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Gorakh Hill: Where It Snows in Sindh

Posted on April 30, 2008
Filed Under >Owais Mughal, Travel
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Owais Mughal

Do you know there is a place in Sindh where it snows in winter? Yes, there is one such place and it is called Gorakh Hill . It is located in Dadu District and has an altitude of 5500 ft. It is the highest place in the Kirthar range of hills (reachable by road) which also forms the provincial boundary between Sindh (Dadu) and Balochistan (Khuzdar) as a jagged backbone. The highest peak in Sindh is also located in the Kirthar range and is called ‘dog’s grave’ and has an altitude of 2174 m (7133 ft). Following is a breath taking view of Gorakh Hill. Photo credits belong to [2] below.

How to Reach There:

From Dadu city the top of Gorakh Hill is at a distance of 93 km. To reach Gorakh, one starts going west from Dadu. At kilometer marker 17 from Dadu, is a place called Johi which is a ‘tehseel’ of Dadu district.

At kilometer marker 39 from Dadu is a village called Wahi Pandi which forms the base camp of Gorakh Hill. Wahi Pandi is a decent size village with a population of approximately 20,000.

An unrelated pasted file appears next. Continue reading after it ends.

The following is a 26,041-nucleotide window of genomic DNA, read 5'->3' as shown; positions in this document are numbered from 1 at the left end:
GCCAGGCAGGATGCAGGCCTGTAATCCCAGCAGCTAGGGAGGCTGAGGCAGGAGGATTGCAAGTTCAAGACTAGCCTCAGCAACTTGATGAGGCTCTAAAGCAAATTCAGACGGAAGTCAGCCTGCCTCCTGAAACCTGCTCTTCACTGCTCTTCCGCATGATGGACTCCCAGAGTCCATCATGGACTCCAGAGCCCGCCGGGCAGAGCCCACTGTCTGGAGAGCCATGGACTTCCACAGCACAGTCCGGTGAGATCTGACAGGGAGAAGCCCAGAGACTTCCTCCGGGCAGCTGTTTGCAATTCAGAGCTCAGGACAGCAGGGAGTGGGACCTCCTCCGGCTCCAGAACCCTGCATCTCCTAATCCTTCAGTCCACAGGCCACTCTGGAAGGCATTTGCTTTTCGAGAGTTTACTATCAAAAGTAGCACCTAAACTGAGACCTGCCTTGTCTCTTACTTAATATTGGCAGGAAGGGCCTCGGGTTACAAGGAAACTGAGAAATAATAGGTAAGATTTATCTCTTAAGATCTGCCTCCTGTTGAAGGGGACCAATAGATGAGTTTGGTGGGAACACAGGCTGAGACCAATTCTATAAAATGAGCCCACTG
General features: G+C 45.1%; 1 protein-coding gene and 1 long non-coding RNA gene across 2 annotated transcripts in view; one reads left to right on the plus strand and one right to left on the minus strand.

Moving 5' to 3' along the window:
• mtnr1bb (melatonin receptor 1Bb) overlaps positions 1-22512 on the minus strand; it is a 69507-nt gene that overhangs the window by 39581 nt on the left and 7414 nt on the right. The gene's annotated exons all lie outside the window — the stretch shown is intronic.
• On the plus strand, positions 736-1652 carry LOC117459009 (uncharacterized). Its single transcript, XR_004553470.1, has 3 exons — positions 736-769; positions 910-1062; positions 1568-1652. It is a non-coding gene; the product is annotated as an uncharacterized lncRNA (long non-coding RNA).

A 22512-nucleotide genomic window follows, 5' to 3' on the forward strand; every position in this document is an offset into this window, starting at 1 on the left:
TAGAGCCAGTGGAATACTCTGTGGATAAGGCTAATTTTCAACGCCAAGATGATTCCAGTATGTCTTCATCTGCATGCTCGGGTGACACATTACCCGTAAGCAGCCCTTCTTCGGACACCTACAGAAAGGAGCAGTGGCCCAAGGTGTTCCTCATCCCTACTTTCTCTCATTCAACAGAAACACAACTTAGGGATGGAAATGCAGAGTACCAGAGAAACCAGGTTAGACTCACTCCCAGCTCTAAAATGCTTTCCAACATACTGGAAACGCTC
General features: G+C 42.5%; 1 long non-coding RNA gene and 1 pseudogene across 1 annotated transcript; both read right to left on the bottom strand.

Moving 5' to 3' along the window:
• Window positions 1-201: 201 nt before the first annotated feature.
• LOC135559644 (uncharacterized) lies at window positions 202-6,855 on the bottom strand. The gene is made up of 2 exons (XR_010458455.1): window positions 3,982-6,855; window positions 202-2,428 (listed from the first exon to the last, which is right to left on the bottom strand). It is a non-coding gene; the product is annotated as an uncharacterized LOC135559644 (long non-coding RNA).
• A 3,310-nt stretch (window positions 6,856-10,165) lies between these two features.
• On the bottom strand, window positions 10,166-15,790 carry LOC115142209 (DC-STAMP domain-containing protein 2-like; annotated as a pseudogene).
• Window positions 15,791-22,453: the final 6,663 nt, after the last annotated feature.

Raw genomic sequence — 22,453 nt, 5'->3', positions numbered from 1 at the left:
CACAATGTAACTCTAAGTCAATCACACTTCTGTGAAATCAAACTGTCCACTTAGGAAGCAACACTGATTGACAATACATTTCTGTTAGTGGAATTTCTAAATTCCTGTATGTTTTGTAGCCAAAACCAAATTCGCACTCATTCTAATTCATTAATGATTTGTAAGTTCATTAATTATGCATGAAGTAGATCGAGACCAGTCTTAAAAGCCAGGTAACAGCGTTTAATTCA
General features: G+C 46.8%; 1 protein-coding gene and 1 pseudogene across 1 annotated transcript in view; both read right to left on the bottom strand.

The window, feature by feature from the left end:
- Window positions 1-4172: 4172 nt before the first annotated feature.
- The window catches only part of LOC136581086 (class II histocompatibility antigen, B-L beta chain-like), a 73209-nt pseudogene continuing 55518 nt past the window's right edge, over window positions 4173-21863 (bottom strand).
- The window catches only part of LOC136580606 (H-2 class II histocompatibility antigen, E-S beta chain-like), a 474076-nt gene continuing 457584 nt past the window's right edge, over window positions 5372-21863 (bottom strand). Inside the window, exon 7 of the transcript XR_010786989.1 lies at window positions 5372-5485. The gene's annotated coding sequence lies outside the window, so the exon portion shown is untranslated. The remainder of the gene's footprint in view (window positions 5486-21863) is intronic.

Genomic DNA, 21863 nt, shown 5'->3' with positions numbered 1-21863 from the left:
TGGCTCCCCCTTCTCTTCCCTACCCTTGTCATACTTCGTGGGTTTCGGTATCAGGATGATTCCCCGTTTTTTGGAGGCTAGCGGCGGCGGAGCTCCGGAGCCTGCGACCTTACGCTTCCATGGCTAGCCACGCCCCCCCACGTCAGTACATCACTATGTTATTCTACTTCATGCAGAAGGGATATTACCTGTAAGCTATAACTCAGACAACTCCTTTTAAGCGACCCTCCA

The photo to the left below shows landscape near Wahi Pandi. The photo to the right below shows a glimpse of single track road to Gorakh Hill

After Wahi Pandi the road gains altitude fast. At kilometer marker 53, the road enters a pass called the Yaro Pass. In Sindhi it is called the ‘Yaro saain jo lak’. Yaro pass is located at an altitude of approximately 2500 ft. At kilometer marker 76, the road enters yet another pass. This one is called the Khanwal Pass and it is 4 km long.

The photo to the left below shows road through Yaro Pass. The photo to the right below shows the starting point of Khanwal Pass

The lower end of Khanwal Pass is at approximately 3000 ft above sea level while the higher end of the pass is at approximately 5000 ft altitude. From the top of Khanwal Pass to the top of Gorakh Hill is a distance of another 13 km. (kilometer marker 93 from Dadu).

The photos below show different views of Khanwal Pass.

Coming from Karachi, there is a shorter route to Johi. A road from Sehwan Sharif on Indus Highway (N55) branches off to Johi at a distance of 40 km. This way you can bypass the city of Dadu and the route is 20 km shorter.

Accommodation at the Top:

There is a small rest house available at the top of Gorakh Hill but be prepared to do camping outside. According to Reference [1] below: